'There are people who care'Native Women's Association marks Victims and Survivors of Crime Week with sharing circle
Northern News Services
Updated: Wednesday, June 7, 2017
Despite growing up in a world of abuse at residential school, Marie Speakman says she strives to do good for herself and others.
Marie Speakman, left, and Yvonne Doolittle take a moment at a sharing circle organized by the Native Women's Association of the NWT on May 31. Speakman, a longtime victim service worker and advocate for victims of crime and violence, organized the event as part of Victims and Survivors of Crime week, which wrapped up June 3. - Emelie Peacock/NNSL photo
"You get knocked down but you come out," she said.
This is what Marie Speakman had this in mind when she organized a sharing circle last week for women who have been victims of violence and crime in honour of National Victims and Survivors of Crime Week.
The event came with a theme of empowering resilience.
Sitting in a wide circle, many wrapped in blue blankets, the women took turns speaking about their experiences with violence and crime.
Parts of their stories were echoed by others in the room.
They spoke of abuse starting at a young age, with some turning to addiction to cope, which put them in danger of further abuse.
Many shared family stories of inter-generational trauma and of facing indifference from police and other agencies when turning to them for help.
Finally, they spoke of a daily resolve to not resort to anger or harmful ways of coping and working toward forgiveness of those who had harmed them.
Cecilia Wood spoke of the difficulty building enough trust in people to ask for help after experiencing the violent death of members of her family.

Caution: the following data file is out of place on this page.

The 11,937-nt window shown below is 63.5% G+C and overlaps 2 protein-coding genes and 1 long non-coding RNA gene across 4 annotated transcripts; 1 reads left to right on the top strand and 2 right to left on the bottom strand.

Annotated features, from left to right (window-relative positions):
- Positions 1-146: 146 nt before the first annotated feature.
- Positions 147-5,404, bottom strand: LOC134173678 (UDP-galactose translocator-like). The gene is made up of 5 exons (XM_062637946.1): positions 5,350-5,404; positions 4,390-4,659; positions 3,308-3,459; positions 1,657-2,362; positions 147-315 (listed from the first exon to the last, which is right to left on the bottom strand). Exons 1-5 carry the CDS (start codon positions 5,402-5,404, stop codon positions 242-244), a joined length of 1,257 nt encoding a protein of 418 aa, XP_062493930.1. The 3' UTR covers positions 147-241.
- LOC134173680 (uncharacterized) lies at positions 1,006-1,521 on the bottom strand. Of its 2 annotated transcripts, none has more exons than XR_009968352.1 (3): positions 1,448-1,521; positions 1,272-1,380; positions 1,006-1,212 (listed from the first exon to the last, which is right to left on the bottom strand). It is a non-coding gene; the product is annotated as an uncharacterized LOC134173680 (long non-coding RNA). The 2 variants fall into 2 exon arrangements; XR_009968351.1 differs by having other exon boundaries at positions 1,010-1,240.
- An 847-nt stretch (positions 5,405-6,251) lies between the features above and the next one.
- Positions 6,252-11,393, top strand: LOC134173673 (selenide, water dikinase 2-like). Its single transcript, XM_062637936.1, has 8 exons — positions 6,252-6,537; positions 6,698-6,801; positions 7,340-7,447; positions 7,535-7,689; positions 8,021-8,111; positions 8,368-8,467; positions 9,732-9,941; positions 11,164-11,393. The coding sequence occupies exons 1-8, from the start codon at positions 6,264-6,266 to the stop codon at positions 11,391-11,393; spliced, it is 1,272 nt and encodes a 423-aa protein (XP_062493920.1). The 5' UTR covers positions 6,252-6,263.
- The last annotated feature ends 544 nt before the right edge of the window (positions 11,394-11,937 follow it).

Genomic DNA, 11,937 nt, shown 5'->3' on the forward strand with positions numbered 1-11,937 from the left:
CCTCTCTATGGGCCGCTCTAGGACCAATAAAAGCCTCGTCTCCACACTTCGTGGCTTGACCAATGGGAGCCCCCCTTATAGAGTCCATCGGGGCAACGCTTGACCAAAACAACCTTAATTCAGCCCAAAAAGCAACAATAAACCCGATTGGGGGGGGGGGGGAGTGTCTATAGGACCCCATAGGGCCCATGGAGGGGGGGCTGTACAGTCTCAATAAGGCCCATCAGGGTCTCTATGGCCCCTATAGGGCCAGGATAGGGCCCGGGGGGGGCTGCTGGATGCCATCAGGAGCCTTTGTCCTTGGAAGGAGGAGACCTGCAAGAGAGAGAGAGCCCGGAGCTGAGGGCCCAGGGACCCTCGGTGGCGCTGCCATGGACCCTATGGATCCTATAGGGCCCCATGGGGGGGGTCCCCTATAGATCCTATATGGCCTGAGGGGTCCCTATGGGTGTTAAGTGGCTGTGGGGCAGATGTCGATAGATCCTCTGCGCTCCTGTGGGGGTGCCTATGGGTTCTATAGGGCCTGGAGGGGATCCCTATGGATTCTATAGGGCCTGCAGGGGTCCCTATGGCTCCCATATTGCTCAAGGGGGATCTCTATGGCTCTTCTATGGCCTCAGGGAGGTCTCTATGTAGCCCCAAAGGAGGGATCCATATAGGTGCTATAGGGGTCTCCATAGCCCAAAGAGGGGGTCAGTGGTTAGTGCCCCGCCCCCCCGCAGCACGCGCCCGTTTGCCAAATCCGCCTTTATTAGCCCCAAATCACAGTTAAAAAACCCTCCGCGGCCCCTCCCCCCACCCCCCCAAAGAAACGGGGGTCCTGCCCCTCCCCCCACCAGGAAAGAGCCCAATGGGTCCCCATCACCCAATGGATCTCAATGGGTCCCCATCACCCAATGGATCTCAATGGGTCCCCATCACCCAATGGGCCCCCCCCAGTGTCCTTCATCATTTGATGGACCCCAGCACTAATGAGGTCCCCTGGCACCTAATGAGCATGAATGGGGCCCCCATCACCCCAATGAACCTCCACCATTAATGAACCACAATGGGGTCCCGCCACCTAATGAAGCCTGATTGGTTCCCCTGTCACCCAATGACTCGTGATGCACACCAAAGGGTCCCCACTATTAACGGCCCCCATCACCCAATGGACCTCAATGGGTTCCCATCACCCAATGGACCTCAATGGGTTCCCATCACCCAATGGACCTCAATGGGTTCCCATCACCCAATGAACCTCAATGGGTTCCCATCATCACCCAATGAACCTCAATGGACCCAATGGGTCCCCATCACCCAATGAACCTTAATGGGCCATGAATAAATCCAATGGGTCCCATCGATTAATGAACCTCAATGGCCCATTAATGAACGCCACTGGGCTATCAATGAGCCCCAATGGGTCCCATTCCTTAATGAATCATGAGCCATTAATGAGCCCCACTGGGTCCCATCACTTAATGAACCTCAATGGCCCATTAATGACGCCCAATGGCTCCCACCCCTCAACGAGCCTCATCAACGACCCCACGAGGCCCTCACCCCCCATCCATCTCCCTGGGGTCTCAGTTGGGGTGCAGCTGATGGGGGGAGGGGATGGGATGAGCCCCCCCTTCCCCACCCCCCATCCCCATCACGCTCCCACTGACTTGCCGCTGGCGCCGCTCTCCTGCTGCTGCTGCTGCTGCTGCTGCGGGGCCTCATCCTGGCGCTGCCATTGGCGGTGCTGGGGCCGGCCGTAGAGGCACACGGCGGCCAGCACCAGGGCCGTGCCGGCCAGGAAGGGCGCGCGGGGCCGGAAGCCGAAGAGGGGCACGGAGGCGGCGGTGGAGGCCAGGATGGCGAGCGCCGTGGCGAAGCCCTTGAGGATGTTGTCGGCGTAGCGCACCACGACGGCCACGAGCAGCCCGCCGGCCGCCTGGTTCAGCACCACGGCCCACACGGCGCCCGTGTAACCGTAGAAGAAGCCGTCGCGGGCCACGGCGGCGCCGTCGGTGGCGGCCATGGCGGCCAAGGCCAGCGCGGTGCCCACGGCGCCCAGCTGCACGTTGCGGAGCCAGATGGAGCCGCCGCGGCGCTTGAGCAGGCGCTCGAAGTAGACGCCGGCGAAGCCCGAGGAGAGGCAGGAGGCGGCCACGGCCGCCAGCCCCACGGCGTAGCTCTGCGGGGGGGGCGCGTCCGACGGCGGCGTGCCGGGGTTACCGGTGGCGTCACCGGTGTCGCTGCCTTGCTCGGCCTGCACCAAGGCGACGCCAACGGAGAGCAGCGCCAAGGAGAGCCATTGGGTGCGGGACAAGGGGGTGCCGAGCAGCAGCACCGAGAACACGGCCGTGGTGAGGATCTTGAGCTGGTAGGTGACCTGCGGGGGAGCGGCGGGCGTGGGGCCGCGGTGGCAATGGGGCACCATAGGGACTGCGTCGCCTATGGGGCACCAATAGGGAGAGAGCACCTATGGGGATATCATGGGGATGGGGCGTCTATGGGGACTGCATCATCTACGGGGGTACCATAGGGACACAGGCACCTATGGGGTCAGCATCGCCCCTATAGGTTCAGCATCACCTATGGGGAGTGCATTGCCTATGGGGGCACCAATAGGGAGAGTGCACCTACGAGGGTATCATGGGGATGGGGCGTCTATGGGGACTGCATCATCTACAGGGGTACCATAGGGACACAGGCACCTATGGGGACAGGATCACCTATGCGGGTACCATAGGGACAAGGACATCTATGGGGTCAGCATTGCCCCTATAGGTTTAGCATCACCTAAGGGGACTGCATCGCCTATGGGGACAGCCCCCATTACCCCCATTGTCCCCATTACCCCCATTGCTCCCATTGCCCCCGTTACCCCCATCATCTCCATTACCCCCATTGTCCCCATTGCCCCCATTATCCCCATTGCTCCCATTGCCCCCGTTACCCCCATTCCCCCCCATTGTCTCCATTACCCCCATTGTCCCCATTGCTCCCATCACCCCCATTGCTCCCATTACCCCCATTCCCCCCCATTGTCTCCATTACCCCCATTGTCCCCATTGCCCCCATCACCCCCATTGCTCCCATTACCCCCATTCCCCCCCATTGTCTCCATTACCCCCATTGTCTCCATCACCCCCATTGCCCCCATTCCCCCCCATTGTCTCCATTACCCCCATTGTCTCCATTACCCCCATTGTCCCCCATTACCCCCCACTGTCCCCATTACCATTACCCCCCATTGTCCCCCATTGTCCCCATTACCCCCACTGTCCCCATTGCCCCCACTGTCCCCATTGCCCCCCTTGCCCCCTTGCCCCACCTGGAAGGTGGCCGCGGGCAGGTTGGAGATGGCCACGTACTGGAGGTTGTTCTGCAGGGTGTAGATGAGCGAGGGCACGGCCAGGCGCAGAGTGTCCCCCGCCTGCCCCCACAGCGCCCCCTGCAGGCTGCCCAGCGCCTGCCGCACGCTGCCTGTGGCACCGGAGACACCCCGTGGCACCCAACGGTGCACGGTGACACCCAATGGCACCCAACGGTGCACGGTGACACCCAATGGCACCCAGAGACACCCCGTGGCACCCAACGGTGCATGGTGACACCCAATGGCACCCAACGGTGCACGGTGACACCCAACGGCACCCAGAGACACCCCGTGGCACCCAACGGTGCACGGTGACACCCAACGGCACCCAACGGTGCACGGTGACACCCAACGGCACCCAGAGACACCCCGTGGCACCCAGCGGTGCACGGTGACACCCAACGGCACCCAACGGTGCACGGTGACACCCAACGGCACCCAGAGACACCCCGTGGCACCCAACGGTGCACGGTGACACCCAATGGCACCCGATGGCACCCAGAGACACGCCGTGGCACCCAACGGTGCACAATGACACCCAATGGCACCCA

"There's resources out there but when you're shy, you don't want to talk," she said. "You don't want to share again, talk about it, it's like you're getting victimized again because you're sharing and talking."
Wood said nothing helped ease her suffering until she found a relationship with God, allowing her to forgive the person who had victimized her.
She said speaking in groups like the sharing circle is cathartic and important for survivors to find comfort and connection.
"There is hope, there are resources out there, there are people that care," she said.
Yvonne Doolittle, guest speaker at the sharing circle, agreed with Wood's assertion that people who have been victimized tend to have a hard time reaching out.
"They're not going to be willing to come out and do anything," she said. "You'll see that they'll want to stay in their shadow, or I call it the darkness."
Being a friend, encouraging good habits and helping to see the beauty of each day are some things people can do to support friends and loved ones who have experienced violence, according to Doolittle.
"I think laughter and fun is really important too," she said. "It doesn't always have to be the heavy healing, pillow-pounding kind of stuff."
A Statistics Canada report notes crime rates decreased by 29 per cent in the NWT from 2009 to 2014 but they are still almost twice as high as those recorded in the provinces.
The report also found one-third of territorial residents experienced violence during their childhood, either being victimized physically or sexually.
Older residents were more likely to be victims of mistreatment in childhood than younger residents.
Those who were victimized as children were more likely to be re-victimized again as adults.
The report stated while spousal abuse rates had decreased in the provinces, it had not changed since 2009 in the territories.
More than one in 10 residents with a spouse, common law partner, ex-partner or ex-spouse reported they had been victims of this type of violence in the past five years.